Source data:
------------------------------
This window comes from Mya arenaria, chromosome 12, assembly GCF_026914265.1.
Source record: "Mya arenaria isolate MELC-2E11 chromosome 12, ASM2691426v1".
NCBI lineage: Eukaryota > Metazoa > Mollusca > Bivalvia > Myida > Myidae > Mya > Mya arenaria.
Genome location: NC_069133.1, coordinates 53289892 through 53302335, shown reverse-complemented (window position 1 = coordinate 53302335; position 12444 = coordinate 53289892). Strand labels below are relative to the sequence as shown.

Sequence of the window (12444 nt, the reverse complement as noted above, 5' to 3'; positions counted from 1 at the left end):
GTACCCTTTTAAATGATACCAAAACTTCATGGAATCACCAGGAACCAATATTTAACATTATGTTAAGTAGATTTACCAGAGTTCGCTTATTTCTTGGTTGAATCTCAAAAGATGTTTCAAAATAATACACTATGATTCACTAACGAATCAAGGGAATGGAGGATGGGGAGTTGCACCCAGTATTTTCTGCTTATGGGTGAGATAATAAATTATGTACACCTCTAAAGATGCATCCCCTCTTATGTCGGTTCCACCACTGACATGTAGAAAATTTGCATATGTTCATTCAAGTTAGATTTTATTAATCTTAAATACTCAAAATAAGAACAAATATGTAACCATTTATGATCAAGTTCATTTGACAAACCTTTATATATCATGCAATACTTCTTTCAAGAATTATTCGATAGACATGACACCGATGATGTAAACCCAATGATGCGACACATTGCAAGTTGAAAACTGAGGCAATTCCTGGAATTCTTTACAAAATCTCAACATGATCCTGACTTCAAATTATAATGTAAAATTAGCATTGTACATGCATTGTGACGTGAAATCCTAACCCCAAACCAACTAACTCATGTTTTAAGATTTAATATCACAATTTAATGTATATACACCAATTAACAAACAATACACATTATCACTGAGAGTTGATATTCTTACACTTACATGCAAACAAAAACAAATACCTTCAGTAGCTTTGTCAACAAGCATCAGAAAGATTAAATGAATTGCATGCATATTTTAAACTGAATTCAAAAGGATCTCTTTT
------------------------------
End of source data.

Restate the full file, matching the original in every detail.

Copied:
This window comes from Mya arenaria, chromosome 12, assembly GCF_026914265.1.
Source record: "Mya arenaria isolate MELC-2E11 chromosome 12, ASM2691426v1".
NCBI lineage: Eukaryota > Metazoa > Mollusca > Bivalvia > Myida > Myidae > Mya > Mya arenaria.
Genome location: NC_069133.1, coordinates 53289892 through 53302335, shown reverse-complemented (window position 1 = coordinate 53302335; position 12444 = coordinate 53289892). Strand labels below are relative to the sequence as shown.

Sequence of the window (12444 nt, the reverse complement as noted above, 5' to 3'; positions counted from 1 at the left end):
GTACCCTTTTAAATGATACCAAAACTTCATGGAATCACCAGGAACCAATATTTAACATTATGTTAAGTAGATTTACCAGAGTTCGCTTATTTCTTGGTTGAATCTCAAAAGATGTTTCAAAATAATACACTATGATTCACTAACGAATCAAGGGAATGGAGGATGGGGAGTTGCACCCAGTATTTTCTGCTTATGGGTGAGATAATAAATTATGTACACCTCTAAAGATGCATCCCCTCTTATGTCGGTTCCACCACTGACATGTAGAAAATTTGCATATGTTCATTCAAGTTAGATTTTATTAATCTTAAATACTCAAAATAAGAACAAATATGTAACCATTTATGATCAAGTTCATTTGACAAACCTTTATATATCATGCAATACTTCTTTCAAGAATTATTCGATAGACATGACACCGATGATGTAAACCCAATGATGCGACACATTGCAAGTTGAAAACTGAGGCAATTCCTGGAATTCTTTACAAAATCTCAACATGATCCTGACTTCAAATTATAATGTAAAATTAGCATTGTACATGCATTGTGACGTGAAATCCTAACCCCAAACCAACTAACTCATGTTTTAAGATTTAATATCACAATTTAATGTATATACACCAATTAACAAACAATACACATTATCACTGAGAGTTGATATTCTTACACTTACATGCAAACAAAAACAAATACCTTCAGTAGCTTTGTCAACAAGCATCAGAAAGATTAAATGAATTGCATGCATATTTTAAACTGAATTCAAAAGGATCTCTTTT